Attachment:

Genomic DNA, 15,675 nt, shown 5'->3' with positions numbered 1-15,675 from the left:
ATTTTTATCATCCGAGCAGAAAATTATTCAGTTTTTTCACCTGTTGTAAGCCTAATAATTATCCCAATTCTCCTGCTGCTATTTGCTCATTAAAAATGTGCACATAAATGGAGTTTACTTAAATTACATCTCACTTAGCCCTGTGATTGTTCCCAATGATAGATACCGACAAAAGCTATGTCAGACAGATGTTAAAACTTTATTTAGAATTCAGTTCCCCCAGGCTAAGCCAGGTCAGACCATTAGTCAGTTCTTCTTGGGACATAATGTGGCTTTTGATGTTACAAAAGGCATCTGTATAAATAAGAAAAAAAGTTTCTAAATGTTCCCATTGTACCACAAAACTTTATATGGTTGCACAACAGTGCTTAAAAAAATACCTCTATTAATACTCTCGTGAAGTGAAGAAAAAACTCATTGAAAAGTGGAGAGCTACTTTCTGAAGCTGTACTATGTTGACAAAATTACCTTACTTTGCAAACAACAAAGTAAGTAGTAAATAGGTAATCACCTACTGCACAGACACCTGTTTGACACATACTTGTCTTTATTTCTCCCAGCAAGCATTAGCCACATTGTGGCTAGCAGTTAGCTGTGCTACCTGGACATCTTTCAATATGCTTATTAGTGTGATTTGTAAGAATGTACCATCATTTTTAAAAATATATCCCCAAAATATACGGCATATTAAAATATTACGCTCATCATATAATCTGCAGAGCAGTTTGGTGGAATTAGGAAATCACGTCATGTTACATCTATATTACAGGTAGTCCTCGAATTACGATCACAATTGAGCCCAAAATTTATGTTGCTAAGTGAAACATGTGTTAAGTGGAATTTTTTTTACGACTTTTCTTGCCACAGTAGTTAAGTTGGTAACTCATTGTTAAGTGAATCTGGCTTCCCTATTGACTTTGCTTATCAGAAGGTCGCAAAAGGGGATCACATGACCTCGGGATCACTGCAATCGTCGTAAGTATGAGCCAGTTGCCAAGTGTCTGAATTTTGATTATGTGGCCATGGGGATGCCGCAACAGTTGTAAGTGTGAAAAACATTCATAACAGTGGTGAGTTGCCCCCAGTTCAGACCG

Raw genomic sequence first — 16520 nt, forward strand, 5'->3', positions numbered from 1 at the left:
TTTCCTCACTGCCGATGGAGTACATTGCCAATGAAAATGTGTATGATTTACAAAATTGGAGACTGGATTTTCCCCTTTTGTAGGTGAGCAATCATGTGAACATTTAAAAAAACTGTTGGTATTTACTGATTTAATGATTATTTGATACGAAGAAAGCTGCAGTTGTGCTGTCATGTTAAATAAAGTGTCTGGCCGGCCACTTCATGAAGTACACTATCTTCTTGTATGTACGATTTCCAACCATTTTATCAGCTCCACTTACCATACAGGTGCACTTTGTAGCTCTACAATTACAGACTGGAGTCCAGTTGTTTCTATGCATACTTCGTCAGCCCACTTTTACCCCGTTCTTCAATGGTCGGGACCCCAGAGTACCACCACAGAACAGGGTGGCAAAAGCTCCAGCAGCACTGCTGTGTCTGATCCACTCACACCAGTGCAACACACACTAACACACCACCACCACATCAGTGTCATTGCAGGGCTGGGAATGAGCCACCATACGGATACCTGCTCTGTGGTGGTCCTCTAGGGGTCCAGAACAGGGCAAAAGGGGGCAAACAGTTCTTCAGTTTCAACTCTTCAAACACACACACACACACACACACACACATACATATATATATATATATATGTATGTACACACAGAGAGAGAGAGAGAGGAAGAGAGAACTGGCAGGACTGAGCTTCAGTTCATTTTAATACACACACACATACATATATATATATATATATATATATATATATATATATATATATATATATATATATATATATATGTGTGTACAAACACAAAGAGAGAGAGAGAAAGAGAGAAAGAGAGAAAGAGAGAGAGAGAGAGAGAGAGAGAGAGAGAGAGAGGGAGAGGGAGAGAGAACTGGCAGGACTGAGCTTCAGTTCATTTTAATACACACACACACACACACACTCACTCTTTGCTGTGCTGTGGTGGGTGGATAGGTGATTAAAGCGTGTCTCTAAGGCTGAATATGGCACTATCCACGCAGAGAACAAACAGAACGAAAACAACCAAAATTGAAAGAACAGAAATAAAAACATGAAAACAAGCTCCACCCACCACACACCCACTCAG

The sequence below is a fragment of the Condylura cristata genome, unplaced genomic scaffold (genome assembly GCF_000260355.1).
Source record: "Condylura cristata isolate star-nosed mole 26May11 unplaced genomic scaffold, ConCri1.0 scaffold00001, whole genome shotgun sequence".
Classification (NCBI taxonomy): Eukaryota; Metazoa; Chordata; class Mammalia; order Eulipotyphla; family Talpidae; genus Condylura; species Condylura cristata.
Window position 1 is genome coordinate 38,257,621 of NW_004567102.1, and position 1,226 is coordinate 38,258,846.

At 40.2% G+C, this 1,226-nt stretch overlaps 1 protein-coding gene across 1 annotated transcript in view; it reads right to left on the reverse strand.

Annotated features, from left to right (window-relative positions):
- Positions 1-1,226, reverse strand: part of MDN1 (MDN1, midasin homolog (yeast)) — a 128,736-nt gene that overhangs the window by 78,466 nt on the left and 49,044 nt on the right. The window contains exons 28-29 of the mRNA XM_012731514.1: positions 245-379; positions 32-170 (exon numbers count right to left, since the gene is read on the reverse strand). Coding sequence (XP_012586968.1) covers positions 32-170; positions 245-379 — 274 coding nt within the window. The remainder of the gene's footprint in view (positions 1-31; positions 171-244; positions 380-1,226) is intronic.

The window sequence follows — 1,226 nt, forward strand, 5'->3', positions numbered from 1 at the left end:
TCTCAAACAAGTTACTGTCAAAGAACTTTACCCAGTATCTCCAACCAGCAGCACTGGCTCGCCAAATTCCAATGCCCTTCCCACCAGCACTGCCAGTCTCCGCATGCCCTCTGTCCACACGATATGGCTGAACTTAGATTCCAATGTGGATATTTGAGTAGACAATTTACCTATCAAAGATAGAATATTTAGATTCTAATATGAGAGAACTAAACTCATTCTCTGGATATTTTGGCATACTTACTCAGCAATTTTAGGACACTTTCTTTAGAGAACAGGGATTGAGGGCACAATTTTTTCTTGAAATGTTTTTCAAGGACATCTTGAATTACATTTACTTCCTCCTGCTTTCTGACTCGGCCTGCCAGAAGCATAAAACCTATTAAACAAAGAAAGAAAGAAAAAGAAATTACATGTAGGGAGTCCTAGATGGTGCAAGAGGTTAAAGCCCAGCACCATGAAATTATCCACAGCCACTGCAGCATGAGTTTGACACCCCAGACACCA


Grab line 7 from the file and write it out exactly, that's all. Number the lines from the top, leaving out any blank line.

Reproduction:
Classification (NCBI taxonomy): Eukaryota; Metazoa; Chordata; class Mammalia; order Eulipotyphla; family Talpidae; genus Condylura; species Condylura cristata.